Forensic Scientist

Research and Development

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Scientific or AnalyticClerical & OrganisingSkill Level 5Skill Level 6

Forensic scientists apply scientific procedures and techniques to the examination of potential evidence that may assist in legal investigations. Forensic scientists use a range of techniques to Future Growth Strong examine and analyse materials and objects that are believed to be associated with a crime. They attend crime scenes, where they collect evidence, draw sketches and take notes. They analyse physical evidence such as fibres or other materials, and biological evidence such as hair, skin and body fluids. They often undertake biological analysis in order to detect the presence of poisons or drugs. Forensic scientists also write reports on their findings, and may be required to give evidence in court or to provide training to police staff in collecting evidence from crime scenes. Forensic scientists may be enlisted to help solve crimes that have occurred anywhere in Australia.

ANZSCO description: Forensic scientists collect, preserve, and analyse scientific evidence, which is used in courts of law as part of criminal and civil investigations.

Specialisations: Forensic Entomologist; Forensic Podiatry
, Forensic DentistryRoad Accident

A wide range of expertise is required for forensic investigations. A forensic scientist may specialise in chemistry, biochemistry, entomology, molecular biology, botany, pharmacology, toxicology, crime scene examination, firearms examination, fingerprint and document examination.

 

Knowledge, skills and attributes

A forensic scientist needs:

  • an interest in solving crimes
  • excellent analytical and interpretive skills
  • an eye for detail - good observation skills
  • good problem-solving skills
  • to be methodical in their work
  • excellent planning and organisation skills
  • good communication skills
  • able to remain unbiased in the examination of potential court evidence
  • meticulous and capable of clear, logical and lateral thinking
  • able to work as part of a team
  • initiative and motivation
  • perseverance

Duties and Tasks

Forensic scientists may perform the following tasks:Crime Scene Worksheet

  • identify illicit drugs
  • analyse drugs and poisons in human tissue and body fluids, including blood alcohol results
  • examine and compare materials such as fibres, paints, cosmetics, oils, fuels, plastics, glass, metals, soils and gunshot residues
  • examine human and animal biological material to be compared with victims and suspects using DNA profiling
  • conduct botanical identification of plant materials at trace levels and whole-plant identification (e.g. cannabis)
  • conduct document examinations, both physical (e.g. handwriting, typewriting) and chemical (e.g. analysis of inks and papers)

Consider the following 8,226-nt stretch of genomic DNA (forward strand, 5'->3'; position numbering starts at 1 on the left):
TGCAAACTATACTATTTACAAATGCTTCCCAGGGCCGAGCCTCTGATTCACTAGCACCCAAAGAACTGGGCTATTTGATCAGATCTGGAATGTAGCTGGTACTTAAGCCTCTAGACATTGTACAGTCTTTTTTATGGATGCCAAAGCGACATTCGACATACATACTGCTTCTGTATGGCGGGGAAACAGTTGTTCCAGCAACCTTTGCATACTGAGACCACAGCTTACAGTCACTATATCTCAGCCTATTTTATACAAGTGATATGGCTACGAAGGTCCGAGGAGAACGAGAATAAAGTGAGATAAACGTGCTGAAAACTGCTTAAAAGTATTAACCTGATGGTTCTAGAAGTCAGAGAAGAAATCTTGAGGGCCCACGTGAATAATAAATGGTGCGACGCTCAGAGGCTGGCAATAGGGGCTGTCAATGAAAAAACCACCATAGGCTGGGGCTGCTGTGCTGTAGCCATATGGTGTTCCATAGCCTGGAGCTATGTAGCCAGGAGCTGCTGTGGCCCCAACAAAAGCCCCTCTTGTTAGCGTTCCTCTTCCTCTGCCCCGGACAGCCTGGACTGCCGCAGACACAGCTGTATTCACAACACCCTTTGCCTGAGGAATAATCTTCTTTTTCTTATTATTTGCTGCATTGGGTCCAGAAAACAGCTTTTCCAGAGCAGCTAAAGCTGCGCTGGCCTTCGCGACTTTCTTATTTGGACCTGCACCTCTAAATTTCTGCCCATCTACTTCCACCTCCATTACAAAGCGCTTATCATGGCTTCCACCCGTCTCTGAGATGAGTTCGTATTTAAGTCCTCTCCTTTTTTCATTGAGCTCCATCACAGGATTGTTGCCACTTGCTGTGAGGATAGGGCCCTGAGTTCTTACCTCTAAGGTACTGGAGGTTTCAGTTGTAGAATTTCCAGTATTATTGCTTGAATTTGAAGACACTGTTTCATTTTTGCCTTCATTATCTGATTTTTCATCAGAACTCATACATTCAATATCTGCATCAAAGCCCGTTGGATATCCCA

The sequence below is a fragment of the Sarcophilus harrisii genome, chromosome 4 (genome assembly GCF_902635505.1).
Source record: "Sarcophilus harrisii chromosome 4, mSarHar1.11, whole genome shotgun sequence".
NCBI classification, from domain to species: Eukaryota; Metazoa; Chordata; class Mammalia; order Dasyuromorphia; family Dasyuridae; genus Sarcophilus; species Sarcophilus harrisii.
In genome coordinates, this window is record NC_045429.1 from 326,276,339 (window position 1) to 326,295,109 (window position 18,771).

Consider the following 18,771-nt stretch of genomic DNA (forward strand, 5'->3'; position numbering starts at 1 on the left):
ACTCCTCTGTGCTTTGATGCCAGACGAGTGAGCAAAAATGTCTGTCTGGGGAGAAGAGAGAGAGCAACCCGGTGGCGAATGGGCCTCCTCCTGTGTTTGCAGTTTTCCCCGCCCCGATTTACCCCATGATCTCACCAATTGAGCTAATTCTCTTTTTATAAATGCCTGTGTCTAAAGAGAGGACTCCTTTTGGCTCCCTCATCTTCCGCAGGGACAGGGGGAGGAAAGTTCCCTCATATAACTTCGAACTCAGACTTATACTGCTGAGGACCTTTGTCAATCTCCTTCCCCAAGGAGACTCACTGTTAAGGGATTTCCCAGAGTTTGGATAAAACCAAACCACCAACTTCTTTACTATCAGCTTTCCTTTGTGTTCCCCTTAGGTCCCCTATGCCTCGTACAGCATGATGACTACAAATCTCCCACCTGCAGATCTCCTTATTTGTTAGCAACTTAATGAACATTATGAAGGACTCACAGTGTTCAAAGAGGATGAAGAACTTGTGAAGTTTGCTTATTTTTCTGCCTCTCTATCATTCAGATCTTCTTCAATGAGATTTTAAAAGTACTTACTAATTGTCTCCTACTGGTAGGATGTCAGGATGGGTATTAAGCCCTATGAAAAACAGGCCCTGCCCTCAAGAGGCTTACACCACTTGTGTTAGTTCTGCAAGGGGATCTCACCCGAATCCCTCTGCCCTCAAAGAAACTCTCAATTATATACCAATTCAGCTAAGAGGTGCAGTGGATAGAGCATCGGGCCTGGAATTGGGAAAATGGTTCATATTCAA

• analyse computers and obtain data from electronic devices
  • examine crime scenes
  • identify firearms and ammunition (forensic ballistics)
  • detect, enhance, recover and identify latent fingerprints, footprints, tool marks, shoe marks, tyre marks and tracks
  • examine fire and explosion scenes to establish the origin and cause
  • improve the clarity of, and analyse, audio and video recordings
  • produce reports, appear in court and present scientific and/or opinion testimony accurately and in a manner which is readily understood by the court
  • make presentations to a wide variety of audiences on the work of forensic scientists
  • keep contact with, and provide advice to, police investigators, legal practitioners, scientists and pathologists across a broad range of disciplines.

Working conditions

Forensic scientists work in the offices and laboratories of government justice departments and law enforcement bodies. They also work out in the field attending crime scenes. They may be exposed to unpleasant or disturbing situations, and may be exposed to bodily fluids, firearms, explosives, or chemical hazards. Forensic scientists travel locally to attend crime scenes or court cases. They usually work regular hours, but may be called to crime scenes at any time of the day or night.

Tools and technologies

Forensic scientists use specialised analytical scientific equipment such as microscopes, drug detection kits, UV lights and fingerprinting kits. They also work with computer forensics investigation, analysis and presentation devices, which detect the molecular make-up of sample materials. They usually need to wear gloves and may need to wear other protective clothing such as masks or goggles, depending on the kind of materials they are working with. They also use laboratory instruments such as test tubes, pipettes, and portable meters to measure the pH (acid/alkaline level), conductivity, and dissolved oxygen and ion concentration of samples.

Education and training/entrance requirements

To become a forensic scientist, you usually need to study a degree in forensic investigation, forensic toxicology and biology or a related area, followed by a postgraduate course in forensic science.




Evidence BagForensic Scientist at work

Did You Know? 

Fingerprint

  • Every person in the world has a unique thumbprint.

  • A person has the same thumbprint all his life. Even though a person's hands grow, his thumbprints stay the same.

  • Even identical twins have different thumbprints.

  • Approximately 60% of people have loops, 35% have whorls, and 5% have arches.

  • Camel hair is the most common animal hair used to make fingerprint brushes. Now many brushes are made out of fiberglass.

    (Source: Fingerprint Basics; Did you know?)

Left Loop

Left Loop


Right Loop

Right Loop


Whorl

Whorl
Tented Arch

Tented Arch

(Image Source: Did you know?)

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